Anzac Day 2022: When is it and what is the meaning behind it? LEST WE FORGET. Gallipoli Video 25th April.

Let us all remember that these people served & died for our country-Australia

Troops who gave their lives at Gallipoli and in other conflicts across the globe mourned on 25 April every year

AUCKLAND, NEW ZEALAND – APRIL 24: A Titirangi house is decorated to commemorate Anzac Day, on April 24, 2020 in Auckland, New Zealand. New Zealanders are preparing to commemorate Anzac Day differently on 25 April due to the national COVID-19 lockdown currently in place. With traditional Anzac Day ceremonies cancelled due to the global COVID-19 pandemic, New Zealanders finding ways to remember the day while current lockdown restrictions are in place. Anzac day is a national holiday in New Zealand, traditionally marked by a dawn service held during the time of the original Gallipoli landing and commemorated with ceremonies and parades throughout the day. Anzac Day commemorates the day the Australian and New Zealand Army Corp (ANZAC) landed on the shores of Gallipoli on April 25, 1915, during World War 1. (Photo by Fiona Goodall/Getty Images)
MELBOURNE, AUSTRALIA – APRIL 25 : Dignitaries line up during the Anzac dawn service, held at the Shrine of Remembrance, during the Anzac dawn service, held at the Shrine of Remembrance, on the 101st anniversary of the Australian and New Zealand Army Corp (ANZAC) landing on the Turkey’s Gallipoli Shores within the World War 1, on April 25, 2016 in Melbourne, Australia. Anzac Day is a national holiday in Australia, marked by a dawn service held during the time of the original Gallipoli landing. (Photo by Asanka Brendon Ratnayake/Anadolu Agency/Getty Images)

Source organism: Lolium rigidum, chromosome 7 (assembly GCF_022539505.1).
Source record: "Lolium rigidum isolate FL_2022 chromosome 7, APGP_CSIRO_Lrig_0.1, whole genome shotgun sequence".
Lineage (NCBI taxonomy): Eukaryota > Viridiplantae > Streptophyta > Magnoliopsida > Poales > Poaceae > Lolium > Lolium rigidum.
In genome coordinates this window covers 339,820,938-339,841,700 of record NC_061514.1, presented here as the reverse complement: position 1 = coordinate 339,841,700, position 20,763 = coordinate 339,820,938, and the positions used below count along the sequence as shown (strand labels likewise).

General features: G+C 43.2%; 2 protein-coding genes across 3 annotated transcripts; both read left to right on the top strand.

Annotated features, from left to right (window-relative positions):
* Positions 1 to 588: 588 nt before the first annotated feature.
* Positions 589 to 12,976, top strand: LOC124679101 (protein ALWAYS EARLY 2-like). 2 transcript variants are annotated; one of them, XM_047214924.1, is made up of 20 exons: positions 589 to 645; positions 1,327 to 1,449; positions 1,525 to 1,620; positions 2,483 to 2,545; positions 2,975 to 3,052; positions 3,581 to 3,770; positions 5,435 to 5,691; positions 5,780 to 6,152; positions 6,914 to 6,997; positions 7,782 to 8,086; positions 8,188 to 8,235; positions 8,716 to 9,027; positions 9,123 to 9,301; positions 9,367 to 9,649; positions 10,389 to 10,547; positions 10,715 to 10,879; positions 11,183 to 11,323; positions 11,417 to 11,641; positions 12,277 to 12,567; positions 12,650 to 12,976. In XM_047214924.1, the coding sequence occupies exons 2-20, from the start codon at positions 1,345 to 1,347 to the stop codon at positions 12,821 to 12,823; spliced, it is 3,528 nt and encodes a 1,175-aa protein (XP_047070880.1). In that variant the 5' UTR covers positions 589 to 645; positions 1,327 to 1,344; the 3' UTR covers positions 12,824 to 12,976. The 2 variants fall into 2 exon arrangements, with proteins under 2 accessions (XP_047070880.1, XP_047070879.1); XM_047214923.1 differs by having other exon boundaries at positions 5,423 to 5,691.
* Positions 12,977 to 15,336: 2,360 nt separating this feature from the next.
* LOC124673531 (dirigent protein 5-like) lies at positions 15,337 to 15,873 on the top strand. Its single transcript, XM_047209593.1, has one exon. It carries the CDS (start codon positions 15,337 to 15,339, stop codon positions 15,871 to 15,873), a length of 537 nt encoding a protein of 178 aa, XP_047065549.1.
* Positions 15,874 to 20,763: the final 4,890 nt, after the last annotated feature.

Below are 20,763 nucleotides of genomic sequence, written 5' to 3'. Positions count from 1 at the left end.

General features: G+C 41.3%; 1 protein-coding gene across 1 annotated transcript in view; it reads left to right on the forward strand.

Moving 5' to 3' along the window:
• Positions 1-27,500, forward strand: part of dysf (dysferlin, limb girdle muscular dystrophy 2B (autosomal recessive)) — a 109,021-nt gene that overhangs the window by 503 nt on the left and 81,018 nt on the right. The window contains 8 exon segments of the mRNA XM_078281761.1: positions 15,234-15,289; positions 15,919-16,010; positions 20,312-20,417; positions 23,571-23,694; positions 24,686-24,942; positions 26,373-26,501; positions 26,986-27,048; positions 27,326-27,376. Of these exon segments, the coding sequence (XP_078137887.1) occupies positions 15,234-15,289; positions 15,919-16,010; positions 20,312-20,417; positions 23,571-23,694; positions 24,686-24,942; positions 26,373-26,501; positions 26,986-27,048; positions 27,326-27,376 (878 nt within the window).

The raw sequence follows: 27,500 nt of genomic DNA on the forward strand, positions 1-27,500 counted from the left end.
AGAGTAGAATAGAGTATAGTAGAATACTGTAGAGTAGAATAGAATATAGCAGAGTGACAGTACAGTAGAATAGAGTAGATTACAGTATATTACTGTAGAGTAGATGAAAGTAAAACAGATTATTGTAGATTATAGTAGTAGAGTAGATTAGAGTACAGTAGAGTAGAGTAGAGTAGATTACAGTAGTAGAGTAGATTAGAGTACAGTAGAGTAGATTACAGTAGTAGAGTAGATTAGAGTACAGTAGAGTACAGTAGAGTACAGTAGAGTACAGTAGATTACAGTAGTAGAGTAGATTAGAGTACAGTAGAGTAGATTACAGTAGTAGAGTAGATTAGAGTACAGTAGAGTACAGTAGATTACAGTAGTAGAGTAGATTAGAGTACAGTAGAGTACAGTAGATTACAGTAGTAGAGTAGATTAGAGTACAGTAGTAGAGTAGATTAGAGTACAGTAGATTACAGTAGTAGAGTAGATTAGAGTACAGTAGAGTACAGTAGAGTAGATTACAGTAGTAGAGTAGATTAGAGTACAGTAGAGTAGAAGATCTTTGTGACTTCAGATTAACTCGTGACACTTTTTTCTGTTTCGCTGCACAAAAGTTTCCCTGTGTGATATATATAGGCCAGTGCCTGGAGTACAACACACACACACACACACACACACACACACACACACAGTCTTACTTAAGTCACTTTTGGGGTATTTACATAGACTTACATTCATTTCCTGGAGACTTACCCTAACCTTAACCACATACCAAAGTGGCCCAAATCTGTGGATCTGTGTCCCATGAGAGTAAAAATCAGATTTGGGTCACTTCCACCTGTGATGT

Ancestor image of the Great War with bullets and a soil background.
Anzac Day, Lest we forget, April 25, poster. Vector illustration. EPS10

Anzac Day is observed on 25 April every year and honours members of the Australian and New Zealand Army Corps (Anzac) who lost their lives in foreign conflicts.

Cheering crowds greet World War One ANZAC soldiers as they march through London towards Westminster Abbey 1916. (Photo by Daily Mirror/Mirrorpix via Getty Images)

Originally inaugurated to mark the anniversary of Anzac troops entering the fray against the Ottomon Empire at Gallipoli in the First World War, the scope of this national day of remembrance has since been broadened out of respect for those killed during the Second World War and on subsequent peacekeeping missions around the globe.